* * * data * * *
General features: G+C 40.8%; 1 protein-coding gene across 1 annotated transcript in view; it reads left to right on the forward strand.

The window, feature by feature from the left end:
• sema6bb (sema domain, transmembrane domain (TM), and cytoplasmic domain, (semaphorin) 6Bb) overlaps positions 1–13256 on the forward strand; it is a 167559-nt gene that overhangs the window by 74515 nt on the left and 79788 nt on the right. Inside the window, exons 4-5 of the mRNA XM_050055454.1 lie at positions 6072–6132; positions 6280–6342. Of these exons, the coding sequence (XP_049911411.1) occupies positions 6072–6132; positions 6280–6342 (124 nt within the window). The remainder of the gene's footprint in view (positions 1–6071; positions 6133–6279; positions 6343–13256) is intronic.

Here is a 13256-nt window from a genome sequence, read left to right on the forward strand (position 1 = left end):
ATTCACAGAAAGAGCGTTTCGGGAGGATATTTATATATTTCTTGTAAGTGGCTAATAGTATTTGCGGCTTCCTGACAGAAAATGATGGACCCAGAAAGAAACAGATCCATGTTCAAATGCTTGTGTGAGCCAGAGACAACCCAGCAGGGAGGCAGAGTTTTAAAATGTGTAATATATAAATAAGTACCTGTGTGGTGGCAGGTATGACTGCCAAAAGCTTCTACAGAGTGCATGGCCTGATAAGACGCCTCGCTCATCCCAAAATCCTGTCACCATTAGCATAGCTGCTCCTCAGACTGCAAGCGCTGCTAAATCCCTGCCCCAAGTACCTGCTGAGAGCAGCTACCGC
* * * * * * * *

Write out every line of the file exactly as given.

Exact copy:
General features: G+C 40.8%; 1 protein-coding gene across 1 annotated transcript in view; it reads left to right on the forward strand.

The window, feature by feature from the left end:
• sema6bb (sema domain, transmembrane domain (TM), and cytoplasmic domain, (semaphorin) 6Bb) overlaps positions 1–13256 on the forward strand; it is a 167559-nt gene that overhangs the window by 74515 nt on the left and 79788 nt on the right. Inside the window, exons 4-5 of the mRNA XM_050055454.1 lie at positions 6072–6132; positions 6280–6342. Of these exons, the coding sequence (XP_049911411.1) occupies positions 6072–6132; positions 6280–6342 (124 nt within the window). The remainder of the gene's footprint in view (positions 1–6071; positions 6133–6279; positions 6343–13256) is intronic.

Here is a 13256-nt window from a genome sequence, read left to right on the forward strand (position 1 = left end):
ATTCACAGAAAGAGCGTTTCGGGAGGATATTTATATATTTCTTGTAAGTGGCTAATAGTATTTGCGGCTTCCTGACAGAAAATGATGGACCCAGAAAGAAACAGATCCATGTTCAAATGCTTGTGTGAGCCAGAGACAACCCAGCAGGGAGGCAGAGTTTTAAAATGTGTAATATATAAATAAGTACCTGTGTGGTGGCAGGTATGACTGCCAAAAGCTTCTACAGAGTGCATGGCCTGATAAGACGCCTCGCTCATCCCAAAATCCTGTCACCATTAGCATAGCTGCTCCTCAGACTGCAAGCGCTGCTAAATCCCTGCCCCAAGTACCTGCTGAGAGCAGCTACCGC